Having been forced to remove herself from the Hillary Clinton email probe, Loretta Lynch admitted that her shockingly ill-advised private meeting with Bill Clinton has "cast a shadow" over the investigations and questions on the meeting are "fair." Her magnanimity was further expressed "I wouldn't do it again," while claiming that she had made the decision to 'recuse' herself days before her Bubba meeting.
Highlights - "No Comment" on the system being rigged...
The headlines of what she said:
- *LYNCH ON BILL CLINTON SAYS QUESTIONS ON CLINTON MEETING FAIR
- *LYNCH SAYS HER BILL CLINTON MTG RAISED QUESTIONS AND CONCERNS
- *LYNCH SAYS HILLARY CLINTON E-MAIL INVESTIGATION INDEPENDENT
- *LYNCH SAYS `FULLY EXPECT' TO ACCEPT INVESTIGATOR RECOMMENDATION
- *LYNCH SAYS SHE'LL BE BRIEFED, `WILL BE' ACCEPTING FINDINGS
- *LYNCH SAYS DECISION ON HANDLING CLINTON PROBE MADE BEFORE MTG
- *LYNCH SAYS SHE, BILL CLINTON TALKED GRANDKIDS, TRAVEL ON PLANE
- *LYNCH SAYS MEETING `CAST A SHADOW' OVER PROBE OF CLINTON E-MAIL
As we detailed earlier, on Monday evening US Attorney General Loretta Lynch conveniently just happened to meet up with Bill Clinton for a private meeting on her plane on a Phoenix airport tarmac.
Despite Lynch promising everyone that the only things that were discussed were Bill's golf game and grandchildren, conservative watchdog Judicial Watch requested that the DOJ's Office of the Inspector General investigate the meeting. As The Hill reports, pressure is intensifying on Attorney General Loretta Lynch to hand off oversight of the federal investigation connected to Hillary Clinton’s private email server...
Calls for Lynch to step aside — which had already been simmering for months — appeared primed to boil over Thursday following the attorney general’s unscheduled, private meeting with Clinton’s husband, former President Bill Clinton.
“Considering the ongoing criminal investigation of Hillary Clinton, this secret meeting between the Attorney General and Bill Clinton shows an astounding lack of judgment by Loretta Lynch,” House Majority Whip Steve Scalise (R-La.) said in a statement on Thursday calling for Lynch to recuse herself.
“Given the culture of unaccountability in the Obama Administration, it is unlikely that Attorney General Lynch will heed the growing calls for her resignation,” he said. “But at a minimum, Lynch should immediately recuse herself from the Justice Department's criminal investigation into Hillary Clinton’s unlawful activities, and appoint a special prosecutor to handle the case, so the American people can know the truth about this secret meeting and finally rest assured the criminal investigation of Hillary Clinton is being conducted fully and impartially, without even the appearance of corruption.”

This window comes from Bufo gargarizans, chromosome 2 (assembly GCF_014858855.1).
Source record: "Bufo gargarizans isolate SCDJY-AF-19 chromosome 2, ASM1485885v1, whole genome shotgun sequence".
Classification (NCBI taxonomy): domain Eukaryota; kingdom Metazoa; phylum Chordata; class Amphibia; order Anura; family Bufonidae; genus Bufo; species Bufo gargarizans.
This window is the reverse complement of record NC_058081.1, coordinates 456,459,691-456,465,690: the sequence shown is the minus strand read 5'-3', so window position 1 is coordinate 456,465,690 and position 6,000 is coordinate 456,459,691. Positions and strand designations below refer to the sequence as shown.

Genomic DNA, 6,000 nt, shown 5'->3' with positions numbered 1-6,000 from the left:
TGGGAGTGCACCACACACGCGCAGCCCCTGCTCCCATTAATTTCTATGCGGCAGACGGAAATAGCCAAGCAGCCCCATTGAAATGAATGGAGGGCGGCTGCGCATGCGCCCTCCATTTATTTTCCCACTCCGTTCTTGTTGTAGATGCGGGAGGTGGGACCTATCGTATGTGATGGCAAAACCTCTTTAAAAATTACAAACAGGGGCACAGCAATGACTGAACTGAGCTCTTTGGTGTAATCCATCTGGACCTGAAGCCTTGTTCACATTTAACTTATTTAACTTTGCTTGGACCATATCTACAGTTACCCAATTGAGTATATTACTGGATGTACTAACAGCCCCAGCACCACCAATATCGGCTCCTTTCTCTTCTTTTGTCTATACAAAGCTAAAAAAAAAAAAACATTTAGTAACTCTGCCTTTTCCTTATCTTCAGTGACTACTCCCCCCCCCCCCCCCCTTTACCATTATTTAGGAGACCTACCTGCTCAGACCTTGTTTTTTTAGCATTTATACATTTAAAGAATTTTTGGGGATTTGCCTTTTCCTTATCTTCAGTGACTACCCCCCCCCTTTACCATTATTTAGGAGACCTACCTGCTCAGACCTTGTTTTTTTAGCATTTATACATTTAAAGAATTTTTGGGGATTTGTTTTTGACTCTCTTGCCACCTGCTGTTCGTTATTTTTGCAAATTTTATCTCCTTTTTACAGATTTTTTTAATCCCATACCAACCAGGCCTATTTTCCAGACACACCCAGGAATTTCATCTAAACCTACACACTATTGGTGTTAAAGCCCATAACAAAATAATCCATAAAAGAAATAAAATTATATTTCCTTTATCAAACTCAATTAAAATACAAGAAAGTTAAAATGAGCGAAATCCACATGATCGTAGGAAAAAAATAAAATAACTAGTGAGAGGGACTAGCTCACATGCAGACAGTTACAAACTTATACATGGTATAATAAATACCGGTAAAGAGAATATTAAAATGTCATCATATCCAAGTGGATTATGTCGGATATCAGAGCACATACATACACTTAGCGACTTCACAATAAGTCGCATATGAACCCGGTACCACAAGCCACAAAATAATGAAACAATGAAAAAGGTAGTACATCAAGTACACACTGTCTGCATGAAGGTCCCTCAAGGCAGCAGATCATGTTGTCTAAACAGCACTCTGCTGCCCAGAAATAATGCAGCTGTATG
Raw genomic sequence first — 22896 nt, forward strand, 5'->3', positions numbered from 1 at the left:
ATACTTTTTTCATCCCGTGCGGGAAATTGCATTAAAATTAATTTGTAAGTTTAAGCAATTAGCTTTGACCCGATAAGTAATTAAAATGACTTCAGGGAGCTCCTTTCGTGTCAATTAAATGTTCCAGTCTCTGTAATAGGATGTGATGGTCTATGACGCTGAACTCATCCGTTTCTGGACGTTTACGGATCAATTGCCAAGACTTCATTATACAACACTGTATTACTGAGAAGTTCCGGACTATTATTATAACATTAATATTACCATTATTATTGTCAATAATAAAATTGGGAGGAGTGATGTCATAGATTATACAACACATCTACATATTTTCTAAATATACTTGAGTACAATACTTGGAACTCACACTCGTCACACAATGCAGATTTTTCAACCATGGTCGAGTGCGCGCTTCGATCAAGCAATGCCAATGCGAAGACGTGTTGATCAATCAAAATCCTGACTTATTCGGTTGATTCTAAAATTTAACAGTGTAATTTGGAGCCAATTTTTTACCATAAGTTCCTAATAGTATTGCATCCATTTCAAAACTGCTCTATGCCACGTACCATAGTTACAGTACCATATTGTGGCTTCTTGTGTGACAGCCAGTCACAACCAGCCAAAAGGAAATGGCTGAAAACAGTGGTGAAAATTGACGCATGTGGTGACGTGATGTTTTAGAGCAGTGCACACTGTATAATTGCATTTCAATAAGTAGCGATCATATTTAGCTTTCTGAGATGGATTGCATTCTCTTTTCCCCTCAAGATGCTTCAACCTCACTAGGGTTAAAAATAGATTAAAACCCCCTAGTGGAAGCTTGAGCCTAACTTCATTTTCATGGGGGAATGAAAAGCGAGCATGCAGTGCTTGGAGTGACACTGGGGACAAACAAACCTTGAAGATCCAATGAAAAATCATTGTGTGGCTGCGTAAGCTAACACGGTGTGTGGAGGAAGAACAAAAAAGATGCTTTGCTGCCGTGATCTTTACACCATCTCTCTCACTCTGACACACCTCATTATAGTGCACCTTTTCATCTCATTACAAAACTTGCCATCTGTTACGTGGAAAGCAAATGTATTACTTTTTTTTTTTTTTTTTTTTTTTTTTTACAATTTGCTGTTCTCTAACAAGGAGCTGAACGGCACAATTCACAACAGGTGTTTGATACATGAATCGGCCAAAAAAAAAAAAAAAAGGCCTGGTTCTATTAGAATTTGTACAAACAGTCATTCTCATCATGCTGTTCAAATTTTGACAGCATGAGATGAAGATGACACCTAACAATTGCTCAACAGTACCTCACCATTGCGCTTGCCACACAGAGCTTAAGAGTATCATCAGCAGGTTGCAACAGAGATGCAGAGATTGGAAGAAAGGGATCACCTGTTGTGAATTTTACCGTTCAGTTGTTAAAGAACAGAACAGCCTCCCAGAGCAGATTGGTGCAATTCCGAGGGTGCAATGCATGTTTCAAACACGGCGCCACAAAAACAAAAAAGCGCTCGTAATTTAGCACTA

And, now, as AP reports, a Justice Department official said that Loretta Lynch intends to accept whatever recommendation career prosecutors and federal agents make in the investigation into Hillary Clinton's use of a private email server.
"The Attorney General expects to receive and accept the determinations and findings of the Department's career prosecutors and investigators, as well as the FBI Director," the official said, speaking on condition of anonymity because of the ongoing probe.
Lynch was expected to discuss the matter further at a summit Friday in Aspen, Colorado.
This revelation comes amid a controversy surrounding an impromptu private discussion that Lynch had aboard her plane on the tarmac at a Phoenix airport on Monday with Clinton's husband, former President Bill Clinton. That get-together has been criticized as inappropriate by Republicans and some Democrats at a time when the Justice Department has been investigating whether classified information was mishandled through Clinton's exclusive use of a private email server while she was secretary of state.
Lynch told reporters that she did and Bill Clinton did not discuss the email investigation during the encounter.
The announcement also appeared intended to assuage concerns, particularly among Republicans, that Lynch — a Democratic appointee — might overrule recommendations from the agents and prosecutors who have worked on the case. Disputes on charging decisions between the FBI and the Justice Department are not uncommon, particularly in national security cases, though many legal experts see any criminal prosecution in this matter as exceedingly unlikely.
Decisions on whether to charge anyone in the case will be made by "career prosecutors and investigators who have been handling this matter since its inception" and reviewed by senior lawyers at the department and the FBI director, and Lynch will then accept whatever recommendation comes, the official said.
* * *
So by releasing this statement does that mean that Lynch routinely overrides other case recommendations from the FBI and DOJ staff? Also, based on the fact that the FBI may very well leak the facts of the case if the DOJ doesn't follow its recommendation, we will be able to learn whether or not Lynch is telling the truth. We won't hold our breath.
"I did not have email-probe-relations with that man"